Rosenworcel: E-Rate Can Power Educational Kids ContentTells Workshop That's One Way to Get to Info Highway-version of 'Sesame Street' 1/24/2014 5:18 PM Eastern
New vistas in children's educational media can be brought to you by the letter E, as in E-rate.
That was the message of FCC commissioner Jessica Rosenworcel Friday in a speech at the Sesame Workshop's Joan Ganz Cooney Center in New York.
Broadband can avoid a "vast wasteland" moment when it comes to children's content with the help of E-rate funding and the commitment to quality of people like those who brought Big Bird to the small screen, she said.
Back in the mid-1960's, when Sesame Street was being created, she said--according to a prepared text--it would have been easy to write off TV as an educational medium for children given that "only five years earlier President John F. Kennedy’s Ccairman of the FCC, Newton Minow, famously called television programming a “vast wasteland.”
Instead, she said, Children's Television Workshop was created and Sesame Street was born.
Rosenworcel said that as children move increasingly to mobile broadband media, the temptation should resisted to "dismiss the possibilities of so many new screens, connections, and technologies."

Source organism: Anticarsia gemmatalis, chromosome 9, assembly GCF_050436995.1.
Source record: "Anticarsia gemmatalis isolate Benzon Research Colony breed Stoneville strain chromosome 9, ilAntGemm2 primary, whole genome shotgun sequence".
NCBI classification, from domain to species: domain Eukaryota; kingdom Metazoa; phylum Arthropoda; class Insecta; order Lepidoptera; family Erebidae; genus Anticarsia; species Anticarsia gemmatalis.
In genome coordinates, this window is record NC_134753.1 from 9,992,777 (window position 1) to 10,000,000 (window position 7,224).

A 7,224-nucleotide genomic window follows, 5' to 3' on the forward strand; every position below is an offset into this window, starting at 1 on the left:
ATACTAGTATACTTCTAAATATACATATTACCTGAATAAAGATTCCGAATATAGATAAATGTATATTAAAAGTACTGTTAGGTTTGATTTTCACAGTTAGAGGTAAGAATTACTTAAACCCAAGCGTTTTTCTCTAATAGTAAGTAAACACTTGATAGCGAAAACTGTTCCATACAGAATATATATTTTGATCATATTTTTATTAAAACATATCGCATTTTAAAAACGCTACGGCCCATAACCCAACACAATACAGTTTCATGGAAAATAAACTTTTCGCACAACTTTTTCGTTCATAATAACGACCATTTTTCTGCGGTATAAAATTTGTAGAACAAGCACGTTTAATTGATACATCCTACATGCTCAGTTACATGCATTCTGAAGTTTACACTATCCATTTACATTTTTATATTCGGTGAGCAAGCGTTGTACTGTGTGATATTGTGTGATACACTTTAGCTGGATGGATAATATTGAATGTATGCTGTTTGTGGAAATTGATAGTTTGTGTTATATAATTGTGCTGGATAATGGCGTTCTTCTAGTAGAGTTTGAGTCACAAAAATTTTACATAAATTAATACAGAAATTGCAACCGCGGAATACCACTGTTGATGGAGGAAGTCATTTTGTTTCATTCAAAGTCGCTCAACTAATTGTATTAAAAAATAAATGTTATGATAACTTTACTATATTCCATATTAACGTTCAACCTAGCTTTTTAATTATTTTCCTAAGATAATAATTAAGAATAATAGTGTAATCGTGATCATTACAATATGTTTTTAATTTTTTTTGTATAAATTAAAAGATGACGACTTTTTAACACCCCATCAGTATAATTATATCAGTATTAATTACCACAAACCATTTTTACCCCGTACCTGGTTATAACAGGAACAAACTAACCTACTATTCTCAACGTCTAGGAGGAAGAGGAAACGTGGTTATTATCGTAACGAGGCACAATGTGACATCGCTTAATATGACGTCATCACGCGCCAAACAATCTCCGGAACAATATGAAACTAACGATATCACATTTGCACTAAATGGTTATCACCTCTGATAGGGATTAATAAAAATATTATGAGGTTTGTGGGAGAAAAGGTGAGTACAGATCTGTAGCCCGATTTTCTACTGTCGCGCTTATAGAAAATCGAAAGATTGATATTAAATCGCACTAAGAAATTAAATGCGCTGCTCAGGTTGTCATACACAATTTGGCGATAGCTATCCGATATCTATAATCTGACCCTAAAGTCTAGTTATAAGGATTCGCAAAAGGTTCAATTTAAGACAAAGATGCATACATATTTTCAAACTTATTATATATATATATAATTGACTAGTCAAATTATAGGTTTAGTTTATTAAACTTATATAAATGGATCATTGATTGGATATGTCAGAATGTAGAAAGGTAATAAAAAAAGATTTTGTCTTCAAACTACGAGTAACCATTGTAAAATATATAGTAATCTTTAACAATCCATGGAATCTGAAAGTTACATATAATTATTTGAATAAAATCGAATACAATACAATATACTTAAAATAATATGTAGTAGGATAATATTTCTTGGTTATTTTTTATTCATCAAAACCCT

That is where the FCC's revamp of the E-rate program comes in, she says, a "2.0" remake she has long championed. The E-rate program is the subsidy for high-speed broadband to schools and libraries.
Rosenworcel argues that the focus should be on speed as well as deployment. "By bringing really high-speed broadband to every school in every community across the country we will create new opportunities for educational content at new scale."
"The question is not whether or not children will learn from the proliferation of so many new screens, connections, and technologies," she said. "They will. The question is what could they learn? A generation ago, Joan Ganz Cooney and the Carnegie Commission harnessed the power of television to provide a powerful answer to that question. They taught us that television can teach. They showed us that it can help build early literacy and numeracy skills that lay the foundation for later learning. Now we can do even more."
Rosenworcel's former boss, Sen. Jay Rockefeller (D- W. Va.) was one of the creators of the E-rate program and Rosenworcel has made refocusing it on speed one of her signature issues.